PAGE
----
November 2011
 

'Developing' drugs


The annual meeting session on developing new and improved cancer therapies will run the gamut -- from forcing apoptosis in cancer cells to identifying new intracellular targets for exploitation. Among the hottest areas in cancer research is the hope to tailor medical therapy to each individual’s particular cancer, and this exciting topic will get special attention.

 

Chemical biology and biocatalysis


A fascinating group of sessions make up this annual meeting theme. Metabolite-protein interactions, manipulation of acyltransferases in cancer, catalysis by polyketide synthases to produce pharmacologically important antibiotics, synthesis of alkaloids in yeasts, production of the target of diphtheria toxin, and insights into microbial enzymology (as derived from genomic data mining), among other topics, will be discussed.

 

Education and professional development


Honing skill sets and remaining competitive are goals not only of students but also of their teachers. Similarly, what’s good for the individual is good for the state. The annual meeting will host sessions on helping undergraduates succeed in identifying their perfect career and how best to prepare for it. Teachers will learn how to maximize their effectiveness in mentoring and in using the resources at their disposal.

 

Organelle dynamics


The four sessions at the annual meeting will focus on mitochondrial dynamics, quality control, secretory pathway organization and communication between secretory and endocytic pathways.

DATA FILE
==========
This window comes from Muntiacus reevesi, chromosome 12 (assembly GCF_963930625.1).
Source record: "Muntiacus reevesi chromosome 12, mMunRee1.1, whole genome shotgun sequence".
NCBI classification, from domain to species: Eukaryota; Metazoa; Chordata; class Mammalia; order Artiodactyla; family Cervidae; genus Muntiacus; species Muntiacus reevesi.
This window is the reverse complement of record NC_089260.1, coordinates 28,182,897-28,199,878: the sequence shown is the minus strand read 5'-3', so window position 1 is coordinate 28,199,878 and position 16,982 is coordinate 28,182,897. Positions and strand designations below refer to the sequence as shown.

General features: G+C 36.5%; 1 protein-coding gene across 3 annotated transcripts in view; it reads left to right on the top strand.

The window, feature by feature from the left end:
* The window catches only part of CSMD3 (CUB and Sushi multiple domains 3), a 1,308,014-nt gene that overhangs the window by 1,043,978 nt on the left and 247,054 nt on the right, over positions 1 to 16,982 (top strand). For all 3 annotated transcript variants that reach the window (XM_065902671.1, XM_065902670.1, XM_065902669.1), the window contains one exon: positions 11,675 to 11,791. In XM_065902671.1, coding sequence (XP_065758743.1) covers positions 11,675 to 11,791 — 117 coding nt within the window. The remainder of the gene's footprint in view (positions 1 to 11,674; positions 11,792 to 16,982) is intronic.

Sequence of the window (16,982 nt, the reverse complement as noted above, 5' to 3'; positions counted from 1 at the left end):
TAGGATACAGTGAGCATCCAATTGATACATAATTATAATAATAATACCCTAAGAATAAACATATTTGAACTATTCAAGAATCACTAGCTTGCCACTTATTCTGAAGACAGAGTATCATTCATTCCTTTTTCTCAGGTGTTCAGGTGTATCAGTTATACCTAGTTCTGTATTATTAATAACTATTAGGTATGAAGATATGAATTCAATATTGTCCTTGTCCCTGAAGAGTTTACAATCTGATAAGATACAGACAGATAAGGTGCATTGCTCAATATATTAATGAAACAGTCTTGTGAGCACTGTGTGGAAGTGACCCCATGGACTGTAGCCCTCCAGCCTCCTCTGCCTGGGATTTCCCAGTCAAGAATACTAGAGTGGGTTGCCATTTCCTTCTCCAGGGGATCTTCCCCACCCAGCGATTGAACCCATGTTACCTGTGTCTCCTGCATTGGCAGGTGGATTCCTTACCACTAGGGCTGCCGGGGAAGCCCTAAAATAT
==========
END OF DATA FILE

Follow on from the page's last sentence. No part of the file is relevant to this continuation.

Sugar fix


Much is known about glycoconjugates, yet, the more we know, the more fascinating the questions opening before us become. The annual meeting will have sessions on the roles of glycoconjugates in pathogenesis, signaling, development, and metabolism and disease. Unusual routes to glycoconjugate assembly also will be discussed.

 

Systems biology


The tools available to the researcher are now sufficiently sophisticated that many nagging questions regarding biochemical networks (or cellular signals in space and time) may be successfully addressed. Sessions at the annual meeting will cover high-throughput methodologies that may be used to examine how networks change or adapt in response to DNA damage or manipulation by pathogenic proteins. Additionally, modeling networks to predict responses to specific stimuli and how cells discriminate between signals and noise will be discussed.

 

Targeting tuberculosis


Historically one of the world’s greatest and most devastating scourges, tuberculosis and its treatment will be explored in thematic sessions at the annual meeting. In what promises to be a fascinating and very important series of talks, the host-pathogen relationship of M. tuberculosis and humans will be examined. The pathogen seems poised to adapt successfully to new treatments, and the three symposia have been designed to build upon each other.

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